Updated: Mar 5
Deep below the current city of Chattanooga, lies an untold number of buildings shrouded in secret and…well…mud and dirt. During the city’s early history, it was plagued with terrible floods that would sweep the streets, especially particularly bad ones in 1875 and 1886. In order to help solve this unfortunate situation, the people of Chattanooga came to the conclusion of building another city directly on top of the old one! The Tennessee river would no longer curse the good people, as the plan to raise the town actually worked. Many of the underground buildings are still visible today, and this sparse collection has been given its own name of, “Underground Chattanooga.”
The underground city is completely inaccessible to the public due to its hazardous conditions. Cave-ins are unfortunately common in chattanooga, leaving the underground city free of public hands, and left in the care of underground city workers such as plumbers and engineers.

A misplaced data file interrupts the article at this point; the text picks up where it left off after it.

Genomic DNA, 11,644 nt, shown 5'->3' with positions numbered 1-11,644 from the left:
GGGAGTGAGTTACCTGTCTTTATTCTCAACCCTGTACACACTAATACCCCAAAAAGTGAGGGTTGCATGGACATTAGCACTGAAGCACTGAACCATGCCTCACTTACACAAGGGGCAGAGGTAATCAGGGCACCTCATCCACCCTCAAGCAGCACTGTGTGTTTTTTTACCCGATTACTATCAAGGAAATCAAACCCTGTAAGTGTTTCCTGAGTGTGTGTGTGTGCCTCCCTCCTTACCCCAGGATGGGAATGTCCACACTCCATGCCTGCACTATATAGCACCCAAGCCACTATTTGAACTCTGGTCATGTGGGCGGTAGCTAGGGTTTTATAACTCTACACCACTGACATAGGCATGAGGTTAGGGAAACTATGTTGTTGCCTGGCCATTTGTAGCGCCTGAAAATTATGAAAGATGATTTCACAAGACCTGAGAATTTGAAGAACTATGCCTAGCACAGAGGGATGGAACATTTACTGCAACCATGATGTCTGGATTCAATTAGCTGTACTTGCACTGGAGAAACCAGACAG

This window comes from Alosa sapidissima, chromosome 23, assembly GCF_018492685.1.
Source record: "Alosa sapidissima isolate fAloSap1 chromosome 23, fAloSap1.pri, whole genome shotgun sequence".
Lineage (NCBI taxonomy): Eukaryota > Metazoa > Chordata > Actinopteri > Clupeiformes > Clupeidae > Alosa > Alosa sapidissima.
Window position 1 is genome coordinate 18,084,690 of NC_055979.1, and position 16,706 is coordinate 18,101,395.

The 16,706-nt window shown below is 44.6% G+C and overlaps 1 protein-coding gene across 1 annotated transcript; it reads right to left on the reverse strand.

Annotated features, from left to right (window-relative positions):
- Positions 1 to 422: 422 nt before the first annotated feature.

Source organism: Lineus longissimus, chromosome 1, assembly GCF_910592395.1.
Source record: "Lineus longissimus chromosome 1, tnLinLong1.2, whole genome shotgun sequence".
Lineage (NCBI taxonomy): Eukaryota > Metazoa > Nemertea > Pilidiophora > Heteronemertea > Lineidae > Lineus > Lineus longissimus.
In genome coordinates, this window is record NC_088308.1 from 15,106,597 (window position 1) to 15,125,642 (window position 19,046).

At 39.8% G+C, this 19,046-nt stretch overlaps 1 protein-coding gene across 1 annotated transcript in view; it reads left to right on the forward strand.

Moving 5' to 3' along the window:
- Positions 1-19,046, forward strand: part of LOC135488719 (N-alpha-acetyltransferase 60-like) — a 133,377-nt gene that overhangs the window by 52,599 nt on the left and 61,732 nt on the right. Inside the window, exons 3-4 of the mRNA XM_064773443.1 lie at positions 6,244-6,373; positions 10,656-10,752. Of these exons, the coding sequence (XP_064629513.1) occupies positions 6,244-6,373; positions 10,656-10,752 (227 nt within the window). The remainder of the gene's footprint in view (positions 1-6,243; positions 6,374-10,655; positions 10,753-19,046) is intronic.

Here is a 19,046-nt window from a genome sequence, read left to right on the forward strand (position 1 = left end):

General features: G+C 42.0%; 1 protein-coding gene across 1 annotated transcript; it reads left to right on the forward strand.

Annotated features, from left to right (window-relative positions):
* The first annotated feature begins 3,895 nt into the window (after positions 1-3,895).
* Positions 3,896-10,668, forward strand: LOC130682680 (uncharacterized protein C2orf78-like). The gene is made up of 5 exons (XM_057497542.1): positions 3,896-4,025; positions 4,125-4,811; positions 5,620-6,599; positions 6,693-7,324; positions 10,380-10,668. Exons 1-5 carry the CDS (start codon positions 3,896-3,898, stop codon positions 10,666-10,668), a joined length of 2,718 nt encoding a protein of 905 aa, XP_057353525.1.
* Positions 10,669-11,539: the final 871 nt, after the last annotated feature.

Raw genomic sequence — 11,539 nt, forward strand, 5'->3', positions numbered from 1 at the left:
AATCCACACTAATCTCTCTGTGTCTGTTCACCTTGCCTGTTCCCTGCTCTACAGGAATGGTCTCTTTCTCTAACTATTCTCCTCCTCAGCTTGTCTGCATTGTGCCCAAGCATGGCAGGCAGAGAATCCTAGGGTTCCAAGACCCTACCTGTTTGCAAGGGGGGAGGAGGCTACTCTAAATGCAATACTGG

The underground city might be hidden, but it does pop up to the surface on certain locations such as here at the Big River Grille. In their basement, signs of an old building with most of it buried underground show, and as a matter of fact, much of the entrances into underground Chattanooga are prominently shown on Broad street. It is in these basements where people see the most unnatural occurrences. Voices, cold temperature, and an odd feeling of being watched are all too common here, and sometimes, the spirits responsible for these occurrences show up. One man in particular was working in one of these haunted basements where an entrance into the underground city lay. He had this odd feeling which he ignored until he turned around and faced a ghost. This specter was wearing old work clothes and appeared to be in pain. They stared at each other for a second until the spirit turned around and gently made its way down and into the entrance of the underground city. Suffice to say, some form of suffering happened down there, a form so great that it left behind the ones who suffered.